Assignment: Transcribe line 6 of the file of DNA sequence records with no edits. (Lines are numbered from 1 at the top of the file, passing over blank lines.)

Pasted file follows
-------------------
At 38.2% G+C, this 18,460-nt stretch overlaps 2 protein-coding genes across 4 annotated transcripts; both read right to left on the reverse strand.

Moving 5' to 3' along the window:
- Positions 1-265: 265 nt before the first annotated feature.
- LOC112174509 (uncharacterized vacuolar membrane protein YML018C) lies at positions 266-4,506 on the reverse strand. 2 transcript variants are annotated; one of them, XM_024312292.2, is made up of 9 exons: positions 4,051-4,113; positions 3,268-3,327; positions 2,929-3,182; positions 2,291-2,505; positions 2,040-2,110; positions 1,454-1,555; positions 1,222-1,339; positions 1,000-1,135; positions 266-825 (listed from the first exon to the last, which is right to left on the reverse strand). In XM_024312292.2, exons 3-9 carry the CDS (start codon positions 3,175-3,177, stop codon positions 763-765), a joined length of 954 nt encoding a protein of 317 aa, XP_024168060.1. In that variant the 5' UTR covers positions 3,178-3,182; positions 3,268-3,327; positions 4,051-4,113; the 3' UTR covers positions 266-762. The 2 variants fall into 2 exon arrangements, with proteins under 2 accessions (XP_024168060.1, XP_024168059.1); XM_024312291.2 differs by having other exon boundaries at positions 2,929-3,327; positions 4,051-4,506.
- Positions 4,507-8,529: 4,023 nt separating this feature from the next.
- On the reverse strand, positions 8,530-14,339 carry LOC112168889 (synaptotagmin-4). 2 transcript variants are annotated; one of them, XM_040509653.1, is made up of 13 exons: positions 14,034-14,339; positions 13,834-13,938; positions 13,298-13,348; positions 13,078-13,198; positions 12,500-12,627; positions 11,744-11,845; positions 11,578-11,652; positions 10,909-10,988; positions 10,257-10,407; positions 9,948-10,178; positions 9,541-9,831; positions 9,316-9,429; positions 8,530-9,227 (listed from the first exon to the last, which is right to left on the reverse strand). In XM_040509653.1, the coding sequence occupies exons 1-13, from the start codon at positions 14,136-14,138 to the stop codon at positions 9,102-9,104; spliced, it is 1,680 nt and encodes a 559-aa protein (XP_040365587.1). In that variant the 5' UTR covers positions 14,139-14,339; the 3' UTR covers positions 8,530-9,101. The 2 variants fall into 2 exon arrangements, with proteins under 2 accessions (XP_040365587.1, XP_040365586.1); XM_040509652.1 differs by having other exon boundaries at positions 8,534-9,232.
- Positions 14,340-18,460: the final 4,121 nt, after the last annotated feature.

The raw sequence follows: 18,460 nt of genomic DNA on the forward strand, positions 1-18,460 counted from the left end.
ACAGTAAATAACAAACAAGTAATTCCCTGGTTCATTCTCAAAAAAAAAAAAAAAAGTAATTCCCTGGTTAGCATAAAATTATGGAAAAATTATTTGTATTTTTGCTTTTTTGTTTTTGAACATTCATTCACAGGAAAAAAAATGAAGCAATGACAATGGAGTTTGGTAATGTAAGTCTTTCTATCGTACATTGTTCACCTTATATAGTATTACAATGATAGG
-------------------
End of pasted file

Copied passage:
- On the reverse strand, positions 8,530-14,339 carry LOC112168889 (synaptotagmin-4). 2 transcript variants are annotated; one of them, XM_040509653.1, is made up of 13 exons: positions 14,034-14,339; positions 13,834-13,938; positions 13,298-13,348; positions 13,078-13,198; positions 12,500-12,627; positions 11,744-11,845; positions 11,578-11,652; positions 10,909-10,988; positions 10,257-10,407; positions 9,948-10,178; positions 9,541-9,831; positions 9,316-9,429; positions 8,530-9,227 (listed from the first exon to the last, which is right to left on the reverse strand). In XM_040509653.1, the coding sequence occupies exons 1-13, from the start codon at positions 14,136-14,138 to the stop codon at positions 9,102-9,104; spliced, it is 1,680 nt and encodes a 559-aa protein (XP_040365587.1). In that variant the 5' UTR covers positions 14,139-14,339; the 3' UTR covers positions 8,530-9,101. The 2 variants fall into 2 exon arrangements, with proteins under 2 accessions (XP_040365587.1, XP_040365586.1); XM_040509652.1 differs by having other exon boundaries at positions 8,534-9,232.